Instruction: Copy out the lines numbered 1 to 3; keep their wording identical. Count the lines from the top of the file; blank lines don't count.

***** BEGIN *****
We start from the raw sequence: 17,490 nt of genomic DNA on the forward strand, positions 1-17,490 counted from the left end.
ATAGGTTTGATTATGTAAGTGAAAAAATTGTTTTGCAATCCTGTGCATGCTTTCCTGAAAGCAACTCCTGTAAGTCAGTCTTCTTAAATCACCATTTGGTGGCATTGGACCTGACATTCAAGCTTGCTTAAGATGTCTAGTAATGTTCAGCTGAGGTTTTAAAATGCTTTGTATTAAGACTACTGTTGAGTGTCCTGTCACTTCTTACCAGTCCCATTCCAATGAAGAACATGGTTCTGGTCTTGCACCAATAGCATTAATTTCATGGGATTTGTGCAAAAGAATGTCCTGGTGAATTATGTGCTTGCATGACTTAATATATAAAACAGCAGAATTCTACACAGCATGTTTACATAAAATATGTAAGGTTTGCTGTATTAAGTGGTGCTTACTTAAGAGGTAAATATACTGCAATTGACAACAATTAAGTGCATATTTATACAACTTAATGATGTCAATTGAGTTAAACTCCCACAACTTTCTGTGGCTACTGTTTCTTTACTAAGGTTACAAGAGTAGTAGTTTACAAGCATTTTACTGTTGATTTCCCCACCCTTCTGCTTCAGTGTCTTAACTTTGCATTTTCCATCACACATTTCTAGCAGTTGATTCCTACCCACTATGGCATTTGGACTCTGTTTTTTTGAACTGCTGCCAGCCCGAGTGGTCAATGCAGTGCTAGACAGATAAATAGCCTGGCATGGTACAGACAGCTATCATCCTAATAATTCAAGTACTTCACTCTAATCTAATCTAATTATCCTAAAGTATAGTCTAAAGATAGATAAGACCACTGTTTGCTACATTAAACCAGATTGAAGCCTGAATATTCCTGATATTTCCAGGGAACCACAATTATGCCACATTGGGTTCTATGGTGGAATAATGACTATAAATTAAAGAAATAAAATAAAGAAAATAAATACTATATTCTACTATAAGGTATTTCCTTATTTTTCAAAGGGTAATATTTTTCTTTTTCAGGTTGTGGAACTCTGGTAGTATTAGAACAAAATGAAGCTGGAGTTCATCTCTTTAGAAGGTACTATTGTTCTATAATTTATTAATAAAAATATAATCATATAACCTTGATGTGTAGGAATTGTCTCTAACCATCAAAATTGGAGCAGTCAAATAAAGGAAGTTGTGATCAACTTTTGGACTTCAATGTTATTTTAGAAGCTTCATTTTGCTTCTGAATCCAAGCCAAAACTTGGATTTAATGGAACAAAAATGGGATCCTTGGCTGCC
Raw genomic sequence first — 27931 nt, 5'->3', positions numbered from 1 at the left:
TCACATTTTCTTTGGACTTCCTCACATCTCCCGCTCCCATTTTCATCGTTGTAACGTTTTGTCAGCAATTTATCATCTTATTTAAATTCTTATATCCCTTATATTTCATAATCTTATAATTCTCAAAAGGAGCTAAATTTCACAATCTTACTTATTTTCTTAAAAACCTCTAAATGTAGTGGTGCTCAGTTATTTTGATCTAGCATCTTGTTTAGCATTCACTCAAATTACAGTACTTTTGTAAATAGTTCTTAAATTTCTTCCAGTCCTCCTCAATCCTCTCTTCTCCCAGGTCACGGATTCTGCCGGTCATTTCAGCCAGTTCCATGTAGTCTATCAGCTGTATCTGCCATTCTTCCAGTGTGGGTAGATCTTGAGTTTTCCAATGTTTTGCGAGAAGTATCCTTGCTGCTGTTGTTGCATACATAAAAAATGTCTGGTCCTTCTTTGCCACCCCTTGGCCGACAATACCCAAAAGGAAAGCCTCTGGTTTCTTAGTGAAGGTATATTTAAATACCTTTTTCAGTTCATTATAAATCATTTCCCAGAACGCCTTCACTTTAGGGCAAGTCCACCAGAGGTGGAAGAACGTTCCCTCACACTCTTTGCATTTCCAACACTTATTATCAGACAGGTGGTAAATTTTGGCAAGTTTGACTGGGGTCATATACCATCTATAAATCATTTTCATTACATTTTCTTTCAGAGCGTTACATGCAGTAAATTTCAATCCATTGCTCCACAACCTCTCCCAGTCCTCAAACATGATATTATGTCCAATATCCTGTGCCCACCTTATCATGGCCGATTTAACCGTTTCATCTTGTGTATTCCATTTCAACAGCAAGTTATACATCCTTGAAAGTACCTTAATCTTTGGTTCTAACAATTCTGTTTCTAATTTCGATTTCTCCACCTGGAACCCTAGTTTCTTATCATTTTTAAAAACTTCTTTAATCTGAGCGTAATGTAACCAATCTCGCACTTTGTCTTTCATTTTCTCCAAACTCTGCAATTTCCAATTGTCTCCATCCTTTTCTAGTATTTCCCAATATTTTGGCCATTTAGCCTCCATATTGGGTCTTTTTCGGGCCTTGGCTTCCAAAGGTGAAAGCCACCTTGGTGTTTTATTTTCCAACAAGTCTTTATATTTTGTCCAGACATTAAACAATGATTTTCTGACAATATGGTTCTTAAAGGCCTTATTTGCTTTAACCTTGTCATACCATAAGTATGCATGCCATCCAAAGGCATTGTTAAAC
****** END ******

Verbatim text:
We start from the raw sequence: 17,490 nt of genomic DNA on the forward strand, positions 1-17,490 counted from the left end.
ATAGGTTTGATTATGTAAGTGAAAAAATTGTTTTGCAATCCTGTGCATGCTTTCCTGAAAGCAACTCCTGTAAGTCAGTCTTCTTAAATCACCATTTGGTGGCATTGGACCTGACATTCAAGCTTGCTTAAGATGTCTAGTAATGTTCAGCTGAGGTTTTAAAATGCTTTGTATTAAGACTACTGTTGAGTGTCCTGTCACTTCTTACCAGTCCCATTCCAATGAAGAACATGGTTCTGGTCTTGCACCAATAGCATTAATTTCATGGGATTTGTGCAAAAGAATGTCCTGGTGAATTATGTGCTTGCATGACTTAATATATAAAACAGCAGAATTCTACACAGCATGTTTACATAAAATATGTAAGGTTTGCTGTATTAAGTGGTGCTTACTTAAGAGGTAAATATACTGCAATTGACAACAATTAAGTGCATATTTATACAACTTAATGATGTCAATTGAGTTAAACTCCCACAACTTTCTGTGGCTACTGTTTCTTTACTAAGGTTACAAGAGTAGTAGTTTACAAGCATTTTACTGTTGATTTCCCCACCCTTCTGCTTCAGTGTCTTAACTTTGCATTTTCCATCACACATTTCTAGCAGTTGATTCCTACCCACTATGGCATTTGGACTCTGTTTTTTTGAACTGCTGCCAGCCCGAGTGGTCAATGCAGTGCTAGACAGATAAATAGCCTGGCATGGTACAGACAGCTATCATCCTAATAATTCAAGTACTTCACTCTAATCTAATCTAATTATCCTAAAGTATAGTCTAAAGATAGATAAGACCACTGTTTGCTACATTAAACCAGATTGAAGCCTGAATATTCCTGATATTTCCAGGGAACCACAATTATGCCACATTGGGTTCTATGGTGGAATAATGACTATAAATTAAAGAAATAAAATAAAGAAAATAAATACTATATTCTACTATAAGGTATTTCCTTATTTTTCAAAGGGTAATATTTTTCTTTTTCAGGTTGTGGAACTCTGGTAGTATTAGAACAAAATGAAGCTGGAGTTCATCTCTTTAGAAGGTACTATTGTTCTATAATTTATTAATAAAAATATAATCATATAACCTTGATGTGTAGGAATTGTCTCTAACCATCAAAATTGGAGCAGTCAAATAAAGGAAGTTGTGATCAACTTTTGGACTTCAATGTTATTTTAGAAGCTTCATTTTGCTTCTGAATCCAAGCCAAAACTTGGATTTAATGGAACAAAAATGGGATCCTTGGCTGCC
Raw genomic sequence first — 27931 nt, 5'->3', positions numbered from 1 at the left: